Posts Tagged: Fiction
Meet the Amlingmeyers. A pair of brothers riding the range from one grub stake to the next. Are they just obsessed cowpokes thinking about food, smokes, horses, women and more food? Nope. Old Red (Gustav) and Big Red (Otto) have other things on their mind. Like detecting. Just like that Sherlock fellow. Welcome to the world of Holmes on the Range by Steve Hockensmith.
There are those that say certain kinds of mystery books are cozy. I think they categorize cozies, by having amateur sleuths, lovely little towns, and having folks getting murdered “off stage”. So what happens when you have a series that has a little Minnesota town, the main character owns a needlework/craft shop, solves mysteries on the side, but the killings are not necessarily pretty. How’s getting tossed off a balcony (Crewel Yule), cut by the throat (Cutwork), and having a knitting needle pushed into your brain (Sins and Needles)? Cozy? I think not.
Monica Ferris has created a great character in Betsy Devonshire. And she has given her a interesting group of friends and neighbors. Betsy has a talent for figuring out the little things that solve cases. And she is not so sure she likes this talent. It does bother her that some of these killers are people in the community. Folks that she knows. (Now, that is why I always find these “malice domestic” books creepier – these are not strangers doing the killing!)
She’s embarked on this path by accident. She really was just intending to stay with her sister and help her in the store, while she was getting over her divorce. And then her sister was murdered. And she inherited the store and estate. So she stuck around for awhile. And got more involved with her employees and her customers.
Ferris does a nice job fleshing out the secondary characters throughout the series; it is a rare “cozy” that has a regular character that is gay. But Godwin grows and develops through the series. He becomes more than the guy who can match the right thread colors. Various members of the store’s regulars – the Monday Bunch – get their own spotlight in the books in the series.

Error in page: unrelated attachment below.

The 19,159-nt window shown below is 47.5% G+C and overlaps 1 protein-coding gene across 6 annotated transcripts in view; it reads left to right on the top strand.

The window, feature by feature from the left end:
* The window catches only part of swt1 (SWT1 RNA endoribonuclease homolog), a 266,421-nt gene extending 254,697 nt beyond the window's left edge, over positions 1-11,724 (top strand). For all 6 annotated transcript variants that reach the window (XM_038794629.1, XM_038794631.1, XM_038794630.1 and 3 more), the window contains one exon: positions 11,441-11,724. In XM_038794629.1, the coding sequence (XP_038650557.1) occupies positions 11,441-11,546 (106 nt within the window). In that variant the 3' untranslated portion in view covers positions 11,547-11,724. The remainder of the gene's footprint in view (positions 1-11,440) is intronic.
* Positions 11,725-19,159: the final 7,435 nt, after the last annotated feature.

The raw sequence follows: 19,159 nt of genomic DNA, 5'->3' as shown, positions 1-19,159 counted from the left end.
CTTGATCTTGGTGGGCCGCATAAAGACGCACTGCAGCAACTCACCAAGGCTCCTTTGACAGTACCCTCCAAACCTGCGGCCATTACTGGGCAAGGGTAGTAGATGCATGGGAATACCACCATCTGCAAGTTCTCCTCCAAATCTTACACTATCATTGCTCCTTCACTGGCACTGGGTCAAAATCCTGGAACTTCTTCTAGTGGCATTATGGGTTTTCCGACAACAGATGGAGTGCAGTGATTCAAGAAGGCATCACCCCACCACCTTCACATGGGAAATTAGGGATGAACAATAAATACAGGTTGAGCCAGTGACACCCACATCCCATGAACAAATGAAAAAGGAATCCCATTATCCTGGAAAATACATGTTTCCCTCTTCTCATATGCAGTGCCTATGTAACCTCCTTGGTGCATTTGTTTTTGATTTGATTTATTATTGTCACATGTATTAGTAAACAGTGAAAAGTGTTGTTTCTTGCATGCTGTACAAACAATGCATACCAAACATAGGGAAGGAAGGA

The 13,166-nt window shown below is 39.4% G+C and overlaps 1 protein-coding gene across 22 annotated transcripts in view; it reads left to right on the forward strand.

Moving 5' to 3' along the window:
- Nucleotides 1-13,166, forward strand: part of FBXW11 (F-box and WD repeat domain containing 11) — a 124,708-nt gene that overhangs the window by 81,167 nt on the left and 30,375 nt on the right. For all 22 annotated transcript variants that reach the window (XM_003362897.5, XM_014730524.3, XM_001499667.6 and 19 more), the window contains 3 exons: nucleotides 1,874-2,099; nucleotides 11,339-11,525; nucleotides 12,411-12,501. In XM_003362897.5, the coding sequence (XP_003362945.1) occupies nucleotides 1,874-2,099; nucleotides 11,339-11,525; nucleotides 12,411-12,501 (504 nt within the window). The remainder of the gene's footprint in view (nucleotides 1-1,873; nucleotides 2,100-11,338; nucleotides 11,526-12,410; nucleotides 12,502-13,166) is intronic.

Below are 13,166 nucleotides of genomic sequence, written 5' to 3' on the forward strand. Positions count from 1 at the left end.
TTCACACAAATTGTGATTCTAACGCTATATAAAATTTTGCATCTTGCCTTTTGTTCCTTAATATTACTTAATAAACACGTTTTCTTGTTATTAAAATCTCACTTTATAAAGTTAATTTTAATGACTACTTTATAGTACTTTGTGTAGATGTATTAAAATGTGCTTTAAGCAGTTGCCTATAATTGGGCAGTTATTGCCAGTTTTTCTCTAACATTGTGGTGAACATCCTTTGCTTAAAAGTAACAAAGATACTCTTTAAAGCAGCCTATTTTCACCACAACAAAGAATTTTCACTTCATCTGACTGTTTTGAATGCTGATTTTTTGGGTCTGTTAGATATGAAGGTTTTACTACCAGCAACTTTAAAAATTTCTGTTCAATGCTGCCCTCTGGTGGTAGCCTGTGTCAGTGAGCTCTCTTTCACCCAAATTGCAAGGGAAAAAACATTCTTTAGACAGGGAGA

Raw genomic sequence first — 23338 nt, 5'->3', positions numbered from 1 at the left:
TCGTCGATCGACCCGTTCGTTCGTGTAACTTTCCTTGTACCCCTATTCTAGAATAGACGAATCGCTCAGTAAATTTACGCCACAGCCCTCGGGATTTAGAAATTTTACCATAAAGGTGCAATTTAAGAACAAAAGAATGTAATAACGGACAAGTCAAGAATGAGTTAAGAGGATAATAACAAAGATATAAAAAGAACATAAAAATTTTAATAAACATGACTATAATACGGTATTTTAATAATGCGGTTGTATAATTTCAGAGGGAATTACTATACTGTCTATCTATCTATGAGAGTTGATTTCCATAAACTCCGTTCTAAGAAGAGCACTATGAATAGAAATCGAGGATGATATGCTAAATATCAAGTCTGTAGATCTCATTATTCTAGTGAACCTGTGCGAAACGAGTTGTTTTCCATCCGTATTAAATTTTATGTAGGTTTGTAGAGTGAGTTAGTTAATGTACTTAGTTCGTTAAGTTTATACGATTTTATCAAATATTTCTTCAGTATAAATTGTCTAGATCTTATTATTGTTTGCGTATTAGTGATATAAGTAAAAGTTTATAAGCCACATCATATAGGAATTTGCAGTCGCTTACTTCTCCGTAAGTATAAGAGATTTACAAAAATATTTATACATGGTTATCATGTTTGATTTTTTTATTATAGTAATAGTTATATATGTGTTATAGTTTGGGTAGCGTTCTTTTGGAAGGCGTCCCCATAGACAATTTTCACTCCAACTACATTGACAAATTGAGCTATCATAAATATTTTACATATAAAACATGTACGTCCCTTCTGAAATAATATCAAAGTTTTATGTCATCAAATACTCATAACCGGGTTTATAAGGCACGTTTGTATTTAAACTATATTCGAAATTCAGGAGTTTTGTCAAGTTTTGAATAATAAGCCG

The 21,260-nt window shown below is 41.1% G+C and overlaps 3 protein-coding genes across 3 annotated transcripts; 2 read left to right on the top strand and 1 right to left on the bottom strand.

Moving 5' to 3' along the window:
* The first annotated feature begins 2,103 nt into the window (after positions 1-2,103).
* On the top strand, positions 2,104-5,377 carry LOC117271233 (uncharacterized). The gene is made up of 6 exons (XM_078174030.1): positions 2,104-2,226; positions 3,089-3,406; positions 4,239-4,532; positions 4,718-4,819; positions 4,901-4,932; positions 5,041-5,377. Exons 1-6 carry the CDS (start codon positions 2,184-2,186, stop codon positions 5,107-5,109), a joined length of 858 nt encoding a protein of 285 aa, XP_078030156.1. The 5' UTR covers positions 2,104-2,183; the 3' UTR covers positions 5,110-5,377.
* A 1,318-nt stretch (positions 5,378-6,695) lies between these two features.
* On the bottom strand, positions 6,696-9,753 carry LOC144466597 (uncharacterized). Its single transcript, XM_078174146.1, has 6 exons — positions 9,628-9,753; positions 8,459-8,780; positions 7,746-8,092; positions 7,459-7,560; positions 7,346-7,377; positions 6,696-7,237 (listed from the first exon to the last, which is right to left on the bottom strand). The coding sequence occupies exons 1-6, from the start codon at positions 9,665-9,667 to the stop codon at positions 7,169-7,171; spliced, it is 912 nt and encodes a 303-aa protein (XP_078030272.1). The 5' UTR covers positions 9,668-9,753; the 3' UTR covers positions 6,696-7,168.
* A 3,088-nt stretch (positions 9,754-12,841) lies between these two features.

And then there is the needlework. Cozy? Maybe. It has been considered an art form for years. This series is a great way to see how Ferris mixes it in with the mystery. One book has Betsy trying to identify a certain bobbin lace pattern, the next has her researching symbols on a church tapestry. And the store is used as a place where folks in the community can gather. Actually, I wish we had a store like Crewel World locally. These books make me want to take up my cross-stitching again! So do yourself a favor – start with the first three books in order, and then you can mix them around a bit. And discover the world of Excelsior, Minnesota. A fun series.
Monica Ferris’ mystery series featuring Betsy Devonshire:
Thai Die (2008)
Knitting Bones (2007)
Sins and Needles (2006)
Embroidered Truths (2005)
Crewel Yule (2004)
Hanging by a Thread (2003)
A Murderous Yarn (2002)
Unraveled Sleeve (2001)
A Stitch in Time (2000)
Framed in Lace (1999)
Crewel World (1999)
The Marais is the traditionally Jewish section of Paris. And this is where the French Jews were rounded up during the occupation. Memories are long for injustices, and Aimee finds she is sifting through the history of the occupation in order to find out who would want an elderly Jewish woman murdered and who wants her to stop investigating.
This is a fast paced story but Black gives the reader enough time to get to know Aimee and her unusal background. Black hints at the fact that Aimee has secrets of her own that will be revealed in later books. Aimee is a tough character who has been trained by her recently deceased father in the art of detection. And it does not take the reader long to admire her tenacity and skill at going undercover to figure out the case. I’m looking forward to reading the next one in the series. A good mystery and a very good read.
One of the more delightful surprises in fiction in recent years, this Keyes book was a beach read that turned out to be a little more than that. I’ve read quite a few of Keyes books before but this one is probably my favorite of hers…it’s fresh and engaging and simply delightful. Told from the POV of three London ladies: 1. Gemma, who has a neurotic mother and is still mourning the loss of her stolen-out-from-under-her-by-her-best-friend boyfriend…2. Lily, who is the best friend who stole Gemma’s boyfriend…and 3. Jojo, a literary agent who ends up representing both Gemma and Lily. I loved the way Keyes weaved all three stories together…yet giving each of the 3 enough space for us to get to know them all. Even though each change of character is marked with the ladies’ name before the chapter, towards the end, we knew each of the three enough to know whose part we were reading. A great way to tell a fun, entertaining story!